AI and the Future of Humanity

Artificial Intelligence and the Future of Humanity Project 2017-19

August 2017 – the Science & Human Dimension Project is delighted to announce it has been awarded funding from the Templeton World Charity Foundation (TWCF) for the AI and the Future of Humanity Project. Please see below an overview of the project.

Project Overview – Artificial Intelligence (AI) has entered a new era in which machines are no longer constrained by programming, but exhibit self-learning capabilities with ever increasing speed and capacity. The aim of Artificial Intelligence at its most ambitious is to achieve a “Singularity”, or Artificial General Intelligence – i.e., to outstrip human intelligence. Future goals of AI research speculate about the possibility of a “transhuman” condition—in other words, enhanced humanity. In this project we aim to draw the humanities into the debates and critiques of these ambitions. The disciplines of the humanities envisaged include literary studies, philosophy of mind and of religion, anthropology, cultural studies, and theology.

So far the debates about the impact of AI and critiques of AI’s influence have been largely confined within the disciplines of computer science, social sciences and economics, and therefore primarily quantitative in emphasis, as well as being primarily focused on practical applications such as security, defence, and social welfare. This is clearly visible in texts such as Martin Rees’s Our Final Century (2003), Ray Kurzweil’s The Age of Spiritual Machines (1999), Nick Bostrom’s Superintelligence – Paths, Dangers, Strategies (2014), and Murray Shanahan’s Technological Singularity (2015). There is therefore an urgent need for well-informed qualitative assessments of the potential impact of AI from the humanities, including from theology and spirituality.

Artificial General Intelligence works on the hypothesis that technology will replicate, and even outstrip, not only human intelligence generally, but specific human faculties such as imagination, consciousness, and agency. To what extent will these ambitions match, challenge, demoralise, or perhaps even aid these faculties as understood by disciplines within the humanities, including those that deal with moral and spiritual dimensions of life?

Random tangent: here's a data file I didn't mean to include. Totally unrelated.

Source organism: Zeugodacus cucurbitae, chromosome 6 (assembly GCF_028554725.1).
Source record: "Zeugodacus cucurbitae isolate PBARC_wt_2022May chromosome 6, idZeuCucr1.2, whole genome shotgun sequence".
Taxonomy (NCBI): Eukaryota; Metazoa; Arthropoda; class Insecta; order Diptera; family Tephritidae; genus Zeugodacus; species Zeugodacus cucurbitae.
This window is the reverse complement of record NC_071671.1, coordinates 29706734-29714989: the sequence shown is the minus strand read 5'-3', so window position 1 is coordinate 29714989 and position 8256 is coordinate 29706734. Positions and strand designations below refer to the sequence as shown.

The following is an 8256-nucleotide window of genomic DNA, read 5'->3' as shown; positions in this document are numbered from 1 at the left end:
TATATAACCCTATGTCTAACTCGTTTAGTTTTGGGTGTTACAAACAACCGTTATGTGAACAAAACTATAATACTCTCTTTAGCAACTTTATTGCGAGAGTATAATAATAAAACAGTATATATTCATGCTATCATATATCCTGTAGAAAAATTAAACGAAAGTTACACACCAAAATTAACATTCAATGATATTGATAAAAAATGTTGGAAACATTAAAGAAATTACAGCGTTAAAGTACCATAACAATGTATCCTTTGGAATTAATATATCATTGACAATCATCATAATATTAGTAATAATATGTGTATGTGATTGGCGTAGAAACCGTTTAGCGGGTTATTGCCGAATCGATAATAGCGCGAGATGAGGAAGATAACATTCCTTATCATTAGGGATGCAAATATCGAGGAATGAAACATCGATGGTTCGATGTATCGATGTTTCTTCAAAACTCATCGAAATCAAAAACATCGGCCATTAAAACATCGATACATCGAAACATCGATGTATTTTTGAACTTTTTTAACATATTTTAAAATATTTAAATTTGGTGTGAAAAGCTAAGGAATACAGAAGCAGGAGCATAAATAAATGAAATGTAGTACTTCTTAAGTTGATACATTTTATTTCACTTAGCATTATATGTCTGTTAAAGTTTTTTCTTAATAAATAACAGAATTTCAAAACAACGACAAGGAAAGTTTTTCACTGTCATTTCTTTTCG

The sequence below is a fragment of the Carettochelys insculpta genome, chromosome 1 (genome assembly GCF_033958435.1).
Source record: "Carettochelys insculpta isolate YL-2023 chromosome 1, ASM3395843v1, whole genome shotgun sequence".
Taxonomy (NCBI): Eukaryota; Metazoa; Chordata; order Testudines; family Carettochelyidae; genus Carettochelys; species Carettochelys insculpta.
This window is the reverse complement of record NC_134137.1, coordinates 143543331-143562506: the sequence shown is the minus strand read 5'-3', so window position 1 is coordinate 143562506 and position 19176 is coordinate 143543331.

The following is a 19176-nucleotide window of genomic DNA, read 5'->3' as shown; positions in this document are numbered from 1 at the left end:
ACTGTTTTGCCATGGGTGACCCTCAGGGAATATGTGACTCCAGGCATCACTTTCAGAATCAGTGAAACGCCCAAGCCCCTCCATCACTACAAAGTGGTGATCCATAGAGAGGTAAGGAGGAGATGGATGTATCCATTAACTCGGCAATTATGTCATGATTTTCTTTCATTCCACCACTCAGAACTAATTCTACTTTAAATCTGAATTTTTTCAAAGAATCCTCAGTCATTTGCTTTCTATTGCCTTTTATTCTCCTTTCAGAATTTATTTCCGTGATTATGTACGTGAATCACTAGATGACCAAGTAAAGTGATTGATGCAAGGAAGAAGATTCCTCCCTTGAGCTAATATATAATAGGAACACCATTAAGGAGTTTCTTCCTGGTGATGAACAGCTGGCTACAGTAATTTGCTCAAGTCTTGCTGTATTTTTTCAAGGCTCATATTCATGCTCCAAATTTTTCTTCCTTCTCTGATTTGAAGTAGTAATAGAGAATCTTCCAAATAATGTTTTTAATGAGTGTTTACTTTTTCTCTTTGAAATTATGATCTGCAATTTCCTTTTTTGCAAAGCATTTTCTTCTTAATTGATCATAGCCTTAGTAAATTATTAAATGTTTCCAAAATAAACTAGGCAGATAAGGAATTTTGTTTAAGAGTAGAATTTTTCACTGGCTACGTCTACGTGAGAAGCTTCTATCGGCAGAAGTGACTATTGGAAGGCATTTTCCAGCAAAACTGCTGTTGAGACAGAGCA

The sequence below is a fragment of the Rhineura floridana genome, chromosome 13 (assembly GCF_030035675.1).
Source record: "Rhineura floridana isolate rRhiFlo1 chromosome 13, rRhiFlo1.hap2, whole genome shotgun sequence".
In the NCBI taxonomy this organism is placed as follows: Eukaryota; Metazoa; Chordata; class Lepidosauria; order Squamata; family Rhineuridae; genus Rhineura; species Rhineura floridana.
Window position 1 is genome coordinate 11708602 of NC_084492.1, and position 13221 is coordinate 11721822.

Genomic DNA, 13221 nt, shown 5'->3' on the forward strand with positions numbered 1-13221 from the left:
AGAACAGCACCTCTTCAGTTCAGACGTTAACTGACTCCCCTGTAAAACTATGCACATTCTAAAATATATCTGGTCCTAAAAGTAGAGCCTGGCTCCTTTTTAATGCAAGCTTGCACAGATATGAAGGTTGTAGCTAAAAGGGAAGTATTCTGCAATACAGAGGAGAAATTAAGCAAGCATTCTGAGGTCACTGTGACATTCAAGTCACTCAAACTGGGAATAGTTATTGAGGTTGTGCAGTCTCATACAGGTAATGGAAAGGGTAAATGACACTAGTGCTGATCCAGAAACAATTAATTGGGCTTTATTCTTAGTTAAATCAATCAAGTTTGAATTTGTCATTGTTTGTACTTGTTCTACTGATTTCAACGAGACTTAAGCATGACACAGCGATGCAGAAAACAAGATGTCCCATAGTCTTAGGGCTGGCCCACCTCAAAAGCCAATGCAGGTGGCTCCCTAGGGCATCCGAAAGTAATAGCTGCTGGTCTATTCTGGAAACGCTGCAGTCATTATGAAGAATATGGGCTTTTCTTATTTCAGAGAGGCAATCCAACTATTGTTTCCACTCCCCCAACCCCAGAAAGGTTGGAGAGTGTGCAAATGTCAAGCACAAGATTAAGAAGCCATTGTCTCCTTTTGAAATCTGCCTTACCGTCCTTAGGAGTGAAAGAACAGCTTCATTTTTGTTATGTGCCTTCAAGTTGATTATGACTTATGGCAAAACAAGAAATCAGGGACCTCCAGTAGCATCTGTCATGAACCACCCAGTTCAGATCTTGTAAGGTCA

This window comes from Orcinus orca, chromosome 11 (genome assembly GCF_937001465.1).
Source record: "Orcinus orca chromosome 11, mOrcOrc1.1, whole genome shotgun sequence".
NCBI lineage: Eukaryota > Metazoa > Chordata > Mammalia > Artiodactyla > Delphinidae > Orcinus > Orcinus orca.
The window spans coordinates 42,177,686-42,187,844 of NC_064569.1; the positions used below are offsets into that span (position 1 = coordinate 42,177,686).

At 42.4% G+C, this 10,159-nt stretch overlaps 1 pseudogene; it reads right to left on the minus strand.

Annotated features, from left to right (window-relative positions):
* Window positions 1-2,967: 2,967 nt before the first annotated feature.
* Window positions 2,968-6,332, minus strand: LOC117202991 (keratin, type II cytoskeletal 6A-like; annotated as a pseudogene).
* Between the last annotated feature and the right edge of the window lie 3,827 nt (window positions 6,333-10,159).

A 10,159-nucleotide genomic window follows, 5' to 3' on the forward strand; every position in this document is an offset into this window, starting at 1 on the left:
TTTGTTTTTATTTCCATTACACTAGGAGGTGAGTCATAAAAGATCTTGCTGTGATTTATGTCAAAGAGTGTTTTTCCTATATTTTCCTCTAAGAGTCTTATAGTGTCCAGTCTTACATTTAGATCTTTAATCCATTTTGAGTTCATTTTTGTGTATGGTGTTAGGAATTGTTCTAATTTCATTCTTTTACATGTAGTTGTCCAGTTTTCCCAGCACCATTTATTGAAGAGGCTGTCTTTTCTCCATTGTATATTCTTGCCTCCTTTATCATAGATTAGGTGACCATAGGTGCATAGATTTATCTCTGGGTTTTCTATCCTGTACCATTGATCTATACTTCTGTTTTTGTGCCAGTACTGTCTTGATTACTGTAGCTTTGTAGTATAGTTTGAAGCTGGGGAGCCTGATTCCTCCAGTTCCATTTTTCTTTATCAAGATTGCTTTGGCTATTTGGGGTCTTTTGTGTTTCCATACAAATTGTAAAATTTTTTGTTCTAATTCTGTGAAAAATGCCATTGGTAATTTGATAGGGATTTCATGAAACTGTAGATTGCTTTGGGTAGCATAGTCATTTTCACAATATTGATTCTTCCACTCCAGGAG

The goal of this project is to explore this and related question through a series of three conferences that bring together representatives of AI research along with scholars from the broad span of the humanities, preceded by a series of meetings with leading figures in each area. Our target audiences for both the meetings and the subsequent books include academics, religious leaders, researchers in these fields to post-doctoral level, and a wider public. The latter will be facilitated primarily by the journalism produced by representatives of the quality media who will be invited to the meetings, and by the books published after each conference. Outputs of the project include three major conferences; three separate books, one for each conference, that encompass the principal views of the main speakers; conference reports; short films featuring Q&A with speakers; and a range of print and broadcast journalism, including reviews, feature articles, Op-ed pieces, interviews on radio and television. We anticipate that the project will forge links between the AI communities and the humanities to ensure that the humanities—including philosophy of religion, anthropology of religion, and theology—as well as religious leaders become part of the conversation and the debate about artificial intelligence and the future of humanity.

See more information in Upcoming Events.